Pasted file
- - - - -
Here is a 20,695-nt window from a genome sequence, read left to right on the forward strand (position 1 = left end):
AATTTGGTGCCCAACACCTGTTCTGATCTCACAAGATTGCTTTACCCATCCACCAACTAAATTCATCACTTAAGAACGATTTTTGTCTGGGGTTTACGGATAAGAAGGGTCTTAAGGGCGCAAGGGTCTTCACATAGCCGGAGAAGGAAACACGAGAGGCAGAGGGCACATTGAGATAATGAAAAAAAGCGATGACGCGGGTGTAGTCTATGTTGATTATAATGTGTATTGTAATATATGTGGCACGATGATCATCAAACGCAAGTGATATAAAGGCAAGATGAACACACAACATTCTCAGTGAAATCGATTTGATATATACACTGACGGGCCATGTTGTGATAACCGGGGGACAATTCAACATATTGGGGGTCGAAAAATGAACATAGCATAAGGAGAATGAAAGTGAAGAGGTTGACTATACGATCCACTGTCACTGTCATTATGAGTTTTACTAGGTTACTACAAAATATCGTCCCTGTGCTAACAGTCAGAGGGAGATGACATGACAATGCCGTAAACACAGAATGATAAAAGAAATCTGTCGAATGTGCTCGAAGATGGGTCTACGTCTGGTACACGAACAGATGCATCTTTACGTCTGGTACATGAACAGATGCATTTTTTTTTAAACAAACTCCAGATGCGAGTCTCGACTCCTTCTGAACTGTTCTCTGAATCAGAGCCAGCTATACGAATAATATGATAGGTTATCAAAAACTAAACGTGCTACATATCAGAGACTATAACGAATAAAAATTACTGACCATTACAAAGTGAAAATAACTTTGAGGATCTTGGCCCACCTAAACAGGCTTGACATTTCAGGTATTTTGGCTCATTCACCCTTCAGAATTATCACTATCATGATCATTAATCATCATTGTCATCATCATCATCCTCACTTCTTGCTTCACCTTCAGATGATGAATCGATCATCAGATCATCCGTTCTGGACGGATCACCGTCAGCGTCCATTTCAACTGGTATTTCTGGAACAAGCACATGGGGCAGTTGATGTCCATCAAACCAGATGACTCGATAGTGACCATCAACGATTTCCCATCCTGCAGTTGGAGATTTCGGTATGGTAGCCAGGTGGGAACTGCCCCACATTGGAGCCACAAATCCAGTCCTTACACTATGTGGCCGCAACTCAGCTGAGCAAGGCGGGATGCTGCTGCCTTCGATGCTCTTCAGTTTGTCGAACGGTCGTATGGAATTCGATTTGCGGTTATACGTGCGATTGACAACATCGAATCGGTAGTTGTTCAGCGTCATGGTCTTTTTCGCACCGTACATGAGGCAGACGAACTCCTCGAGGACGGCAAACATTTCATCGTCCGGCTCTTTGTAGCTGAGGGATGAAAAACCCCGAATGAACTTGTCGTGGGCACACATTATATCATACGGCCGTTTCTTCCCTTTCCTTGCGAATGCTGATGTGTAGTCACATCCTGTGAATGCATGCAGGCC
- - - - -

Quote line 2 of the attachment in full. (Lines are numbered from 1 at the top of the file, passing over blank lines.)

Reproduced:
AATTTGGTGCCCAACACCTGTTCTGATCTCACAAGATTGCTTTACCCATCCACCAACTAAATTCATCACTTAAGAACGATTTTTGTCTGGGGTTTACGGATAAGAAGGGTCTTAAGGGCGCAAGGGTCTTCACATAGCCGGAGAAGGAAACACGAGAGGCAGAGGGCACATTGAGATAATGAAAAAAAGCGATGACGCGGGTGTAGTCTATGTTGATTATAATGTGTATTGTAATATATGTGGCACGATGATCATCAAACGCAAGTGATATAAAGGCAAGATGAACACACAACATTCTCAGTGAAATCGATTTGATATATACACTGACGGGCCATGTTGTGATAACCGGGGGACAATTCAACATATTGGGGGTCGAAAAATGAACATAGCATAAGGAGAATGAAAGTGAAGAGGTTGACTATACGATCCACTGTCACTGTCATTATGAGTTTTACTAGGTTACTACAAAATATCGTCCCTGTGCTAACAGTCAGAGGGAGATGACATGACAATGCCGTAAACACAGAATGATAAAAGAAATCTGTCGAATGTGCTCGAAGATGGGTCTACGTCTGGTACACGAACAGATGCATCTTTACGTCTGGTACATGAACAGATGCATTTTTTTTTAAACAAACTCCAGATGCGAGTCTCGACTCCTTCTGAACTGTTCTCTGAATCAGAGCCAGCTATACGAATAATATGATAGGTTATCAAAAACTAAACGTGCTACATATCAGAGACTATAACGAATAAAAATTACTGACCATTACAAAGTGAAAATAACTTTGAGGATCTTGGCCCACCTAAACAGGCTTGACATTTCAGGTATTTTGGCTCATTCACCCTTCAGAATTATCACTATCATGATCATTAATCATCATTGTCATCATCATCATCCTCACTTCTTGCTTCACCTTCAGATGATGAATCGATCATCAGATCATCCGTTCTGGACGGATCACCGTCAGCGTCCATTTCAACTGGTATTTCTGGAACAAGCACATGGGGCAGTTGATGTCCATCAAACCAGATGACTCGATAGTGACCATCAACGATTTCCCATCCTGCAGTTGGAGATTTCGGTATGGTAGCCAGGTGGGAACTGCCCCACATTGGAGCCACAAATCCAGTCCTTACACTATGTGGCCGCAACTCAGCTGAGCAAGGCGGGATGCTGCTGCCTTCGATGCTCTTCAGTTTGTCGAACGGTCGTATGGAATTCGATTTGCGGTTATACGTGCGATTGACAACATCGAATCGGTAGTTGTTCAGCGTCATGGTCTTTTTCGCACCGTACATGAGGCAGACGAACTCCTCGAGGACGGCAAACATTTCATCGTCCGGCTCTTTGTAGCTGAGGGATGAAAAACCCCGAATGAACTTGTCGTGGGCACACATTATATCATACGGCCGTTTCTTCCCTTTCCTTGCGAATGCTGATGTGTAGTCACATCCTGTGAATGCATGCAGGCC